Mike Brown’s Story
In January, 2016, Coach asked Tri-Dawg Mike Brown to write about his experience with the DSF Tri-Dawgs. We wanted to share his story with the Ironman Foundation who gave the Tri-Dawgs a $500 grant to enhance our OWS training. Here is Mike’s story:
Hello, my name is Mike Brown, I’m 57 years old and in 2015 I signed up to complete my first full Ironman, Ironman Maryland (IMMD). To be honest, I’m really a marathoner (having run over 20 marathons and several Bostons) who only recently has gotten into triathlons.
When I signed up for IMMD, I realized that the swim was my weakest event and so I looked for some help in this area. That is when I found the Delaware Swim and Fitness TriDawg club. Some of my running friends are also triathletes and they suggested I join. What a great club! The club meets every Saturday for a pool swim and in the spring and summer they have open water swimming (OWS) at Lums Pond.
I have completed several shorter distance triathlons and the swim has always caused my blood pressure to rise the most. It is the only event I actually worry about dying in. In my first triathlon (a sprint distance), I made the mistake of being in the front of my age group when the race started. I didn’t realize that swimming could be a contact sport until almost everybody in my age group, swam over me as we headed out to the first buoy. It is very disconcerting when you turn your head for a breath of air and somebody else’s arm hits your face or splashes water into your mouth. Also, there are no lines in a lake or river you can follow to see that you are swimming in a straight line. Apparently, I tend to pull to the right when I swim because every time I looked up, I was about 50-100 yards to the right of where I thought I was. I think I swam about 0.75 miles for a 0.5 mile swim.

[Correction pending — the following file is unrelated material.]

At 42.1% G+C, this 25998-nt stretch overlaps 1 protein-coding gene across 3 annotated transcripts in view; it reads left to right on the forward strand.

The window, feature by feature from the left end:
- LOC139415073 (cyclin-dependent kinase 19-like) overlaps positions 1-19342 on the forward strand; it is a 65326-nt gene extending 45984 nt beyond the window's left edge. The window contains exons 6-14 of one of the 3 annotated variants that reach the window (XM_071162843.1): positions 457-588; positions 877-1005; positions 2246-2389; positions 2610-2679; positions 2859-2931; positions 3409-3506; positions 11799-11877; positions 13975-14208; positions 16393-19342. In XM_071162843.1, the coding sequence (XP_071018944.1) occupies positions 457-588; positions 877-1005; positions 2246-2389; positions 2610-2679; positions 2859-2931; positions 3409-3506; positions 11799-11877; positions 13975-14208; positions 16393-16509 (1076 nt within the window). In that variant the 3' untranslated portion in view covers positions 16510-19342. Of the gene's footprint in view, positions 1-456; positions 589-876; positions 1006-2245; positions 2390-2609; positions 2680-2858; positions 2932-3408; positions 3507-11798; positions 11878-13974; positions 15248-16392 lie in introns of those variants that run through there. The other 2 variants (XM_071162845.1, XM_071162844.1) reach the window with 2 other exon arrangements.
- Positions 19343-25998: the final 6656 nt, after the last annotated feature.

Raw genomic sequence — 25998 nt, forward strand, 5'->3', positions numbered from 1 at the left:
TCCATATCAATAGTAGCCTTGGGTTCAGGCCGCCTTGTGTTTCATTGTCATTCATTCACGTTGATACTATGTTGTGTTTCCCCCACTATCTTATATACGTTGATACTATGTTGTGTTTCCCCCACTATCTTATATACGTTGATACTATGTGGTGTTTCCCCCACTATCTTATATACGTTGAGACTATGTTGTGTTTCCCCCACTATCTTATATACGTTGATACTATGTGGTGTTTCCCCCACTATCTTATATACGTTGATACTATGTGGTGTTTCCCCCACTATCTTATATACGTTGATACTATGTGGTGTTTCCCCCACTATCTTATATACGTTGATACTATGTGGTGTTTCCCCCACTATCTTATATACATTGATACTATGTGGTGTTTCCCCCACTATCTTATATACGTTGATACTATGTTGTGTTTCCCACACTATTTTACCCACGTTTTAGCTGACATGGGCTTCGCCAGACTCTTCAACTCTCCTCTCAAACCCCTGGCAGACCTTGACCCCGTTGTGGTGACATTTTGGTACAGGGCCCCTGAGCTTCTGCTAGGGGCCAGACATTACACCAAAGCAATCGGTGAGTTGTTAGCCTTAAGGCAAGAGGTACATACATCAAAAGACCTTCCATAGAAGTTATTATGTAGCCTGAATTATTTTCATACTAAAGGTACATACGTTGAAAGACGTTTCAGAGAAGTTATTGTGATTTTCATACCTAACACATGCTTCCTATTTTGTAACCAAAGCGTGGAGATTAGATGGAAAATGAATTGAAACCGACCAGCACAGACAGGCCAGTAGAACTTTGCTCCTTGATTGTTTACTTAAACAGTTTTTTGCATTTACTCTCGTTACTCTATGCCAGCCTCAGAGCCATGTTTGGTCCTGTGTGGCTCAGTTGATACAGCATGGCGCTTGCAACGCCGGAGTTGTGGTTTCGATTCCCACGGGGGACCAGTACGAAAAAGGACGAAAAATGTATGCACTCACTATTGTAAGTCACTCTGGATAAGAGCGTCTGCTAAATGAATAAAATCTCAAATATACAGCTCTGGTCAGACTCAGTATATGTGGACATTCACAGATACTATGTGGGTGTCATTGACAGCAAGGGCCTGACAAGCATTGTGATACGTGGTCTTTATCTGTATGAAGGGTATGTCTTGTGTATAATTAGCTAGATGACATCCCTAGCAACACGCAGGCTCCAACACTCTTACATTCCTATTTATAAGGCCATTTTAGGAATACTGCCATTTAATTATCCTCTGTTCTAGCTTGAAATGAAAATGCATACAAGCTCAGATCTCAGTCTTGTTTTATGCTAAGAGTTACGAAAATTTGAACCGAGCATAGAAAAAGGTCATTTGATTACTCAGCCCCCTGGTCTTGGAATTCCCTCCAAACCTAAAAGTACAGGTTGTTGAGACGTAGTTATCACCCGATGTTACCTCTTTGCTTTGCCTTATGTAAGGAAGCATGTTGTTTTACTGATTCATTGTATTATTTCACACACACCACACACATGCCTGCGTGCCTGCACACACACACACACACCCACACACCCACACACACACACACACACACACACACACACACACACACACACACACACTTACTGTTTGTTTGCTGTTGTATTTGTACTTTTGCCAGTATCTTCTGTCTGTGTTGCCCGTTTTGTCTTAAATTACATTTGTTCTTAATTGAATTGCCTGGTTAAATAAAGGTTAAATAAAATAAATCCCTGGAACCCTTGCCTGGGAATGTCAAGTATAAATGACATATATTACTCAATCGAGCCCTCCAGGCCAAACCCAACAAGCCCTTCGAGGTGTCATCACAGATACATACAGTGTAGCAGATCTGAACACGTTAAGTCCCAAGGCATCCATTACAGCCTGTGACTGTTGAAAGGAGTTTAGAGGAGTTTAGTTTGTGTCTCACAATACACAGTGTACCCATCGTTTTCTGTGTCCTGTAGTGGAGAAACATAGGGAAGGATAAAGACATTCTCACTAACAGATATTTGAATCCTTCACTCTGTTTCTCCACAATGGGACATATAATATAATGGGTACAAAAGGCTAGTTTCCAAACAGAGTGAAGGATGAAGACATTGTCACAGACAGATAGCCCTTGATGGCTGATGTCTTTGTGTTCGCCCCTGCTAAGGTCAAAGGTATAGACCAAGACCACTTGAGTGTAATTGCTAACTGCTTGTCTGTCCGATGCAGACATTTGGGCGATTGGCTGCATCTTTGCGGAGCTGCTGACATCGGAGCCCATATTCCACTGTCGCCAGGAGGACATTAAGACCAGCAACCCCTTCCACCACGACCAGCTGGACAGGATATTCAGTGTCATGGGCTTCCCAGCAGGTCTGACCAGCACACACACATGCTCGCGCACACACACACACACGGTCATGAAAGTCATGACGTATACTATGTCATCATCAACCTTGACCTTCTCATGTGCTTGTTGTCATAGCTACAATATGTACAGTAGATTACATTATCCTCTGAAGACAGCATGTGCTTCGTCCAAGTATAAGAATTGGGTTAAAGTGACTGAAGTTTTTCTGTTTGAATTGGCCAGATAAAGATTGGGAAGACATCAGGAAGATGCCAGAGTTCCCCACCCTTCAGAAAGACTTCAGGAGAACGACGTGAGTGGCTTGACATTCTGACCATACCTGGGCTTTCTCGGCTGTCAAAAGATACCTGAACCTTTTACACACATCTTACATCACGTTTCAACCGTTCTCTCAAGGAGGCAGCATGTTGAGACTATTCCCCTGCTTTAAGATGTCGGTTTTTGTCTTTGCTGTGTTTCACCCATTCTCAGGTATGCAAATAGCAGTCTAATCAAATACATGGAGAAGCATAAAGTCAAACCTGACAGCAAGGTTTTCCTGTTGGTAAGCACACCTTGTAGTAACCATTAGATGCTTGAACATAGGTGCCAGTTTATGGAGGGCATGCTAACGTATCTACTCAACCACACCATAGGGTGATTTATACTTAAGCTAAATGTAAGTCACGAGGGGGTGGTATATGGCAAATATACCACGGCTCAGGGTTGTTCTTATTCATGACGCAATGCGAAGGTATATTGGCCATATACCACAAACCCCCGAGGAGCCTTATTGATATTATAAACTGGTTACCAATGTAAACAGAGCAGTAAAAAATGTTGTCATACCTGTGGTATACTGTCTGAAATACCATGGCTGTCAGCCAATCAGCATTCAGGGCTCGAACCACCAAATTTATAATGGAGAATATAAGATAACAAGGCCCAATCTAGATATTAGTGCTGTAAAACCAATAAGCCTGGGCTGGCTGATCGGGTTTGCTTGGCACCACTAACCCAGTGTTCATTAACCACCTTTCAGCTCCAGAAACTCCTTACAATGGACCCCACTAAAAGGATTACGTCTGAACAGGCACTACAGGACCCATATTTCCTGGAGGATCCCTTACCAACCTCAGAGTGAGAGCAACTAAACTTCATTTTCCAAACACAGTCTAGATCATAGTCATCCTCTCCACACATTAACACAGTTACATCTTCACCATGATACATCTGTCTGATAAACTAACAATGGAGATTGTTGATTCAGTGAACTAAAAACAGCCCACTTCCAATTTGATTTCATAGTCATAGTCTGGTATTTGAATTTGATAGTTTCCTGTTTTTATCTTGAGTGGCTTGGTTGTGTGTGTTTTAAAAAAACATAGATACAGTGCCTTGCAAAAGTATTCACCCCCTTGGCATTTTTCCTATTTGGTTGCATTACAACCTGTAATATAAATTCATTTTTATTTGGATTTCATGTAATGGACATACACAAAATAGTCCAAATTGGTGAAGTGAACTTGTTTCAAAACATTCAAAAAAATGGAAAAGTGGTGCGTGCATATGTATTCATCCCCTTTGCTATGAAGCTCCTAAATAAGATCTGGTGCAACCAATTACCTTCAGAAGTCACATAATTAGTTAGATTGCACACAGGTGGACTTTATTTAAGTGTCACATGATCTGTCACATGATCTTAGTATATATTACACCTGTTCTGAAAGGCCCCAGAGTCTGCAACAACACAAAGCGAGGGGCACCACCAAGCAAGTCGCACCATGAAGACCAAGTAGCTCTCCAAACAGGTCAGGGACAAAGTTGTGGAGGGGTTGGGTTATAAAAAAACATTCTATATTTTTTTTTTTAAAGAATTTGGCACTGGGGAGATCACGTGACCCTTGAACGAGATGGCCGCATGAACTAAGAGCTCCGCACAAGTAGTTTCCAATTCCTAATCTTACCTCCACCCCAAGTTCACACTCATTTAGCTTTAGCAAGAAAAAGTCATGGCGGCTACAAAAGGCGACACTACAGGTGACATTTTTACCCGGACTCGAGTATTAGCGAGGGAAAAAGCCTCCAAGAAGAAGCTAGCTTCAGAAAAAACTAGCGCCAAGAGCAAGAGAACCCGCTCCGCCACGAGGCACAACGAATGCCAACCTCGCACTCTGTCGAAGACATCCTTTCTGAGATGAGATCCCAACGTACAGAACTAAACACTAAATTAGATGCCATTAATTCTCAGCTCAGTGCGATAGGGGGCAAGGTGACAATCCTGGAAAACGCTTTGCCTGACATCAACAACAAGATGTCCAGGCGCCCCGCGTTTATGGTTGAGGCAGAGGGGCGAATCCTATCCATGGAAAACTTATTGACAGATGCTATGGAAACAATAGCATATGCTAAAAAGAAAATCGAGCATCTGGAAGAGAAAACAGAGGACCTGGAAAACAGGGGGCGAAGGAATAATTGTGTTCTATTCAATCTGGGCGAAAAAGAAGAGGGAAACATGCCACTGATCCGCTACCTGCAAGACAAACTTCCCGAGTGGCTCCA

That is why I was excited to go to the open water swim practices at Lums Pond. Here I was able to recreate swim race conditions in a more relaxed environment. This allowed me to become comfortable swimming when I can’t see or feel the bottom, it enabled me to learn how to site better so I swim straight toward a buoy instead of zig-zagging toward it, it also enabled me to deal with leg cramps on a swim without freaking out. While we didn’t have as many people as you typically have during a race, it also enabled me to swim around people or to realize that I’m being passed by somebody without bumping into them. An additional bonus was I could see the types of wetsuits other triathletes own and discuss with them the advantages and disadvantages of each. After my first OWS practice, I purchased a full length wetsuit from XTERRA. Now I could practice putting my wetsuit on and more importantly taking it off quickly. Wearing a wetsuit helped to calm my nerves because the additional buoyancy of the wetsuit meant that I could stop swimming for a minute and not worry about sinking.
By the end of summer when the OWS practices stopped, I was feeling very confident about completing the swim portion of IMMD. Gone were my fears about dying in the water. While swimming is still my weakest event, I did notice that my siting had improved dramatically to the point where I was completing a loop quicker than several people who swim faster than me in the pool.
In October 2015, I successfully completed IMMD!! While the swim portion was still my slowest, once we got in the water, my nerves settled down and I didn’t experience any of the fear that had marked earlier triathlon swims. My siting was much improved, I successfully dealt with a leg cramp at mile 1.5 and I was much better with both passing people and being passed by people. I credit the TriDawg OWS practices at Lums Pond with these improvements. Now I just need to work on speed improvements in the swim and bike and it’s off to Kona.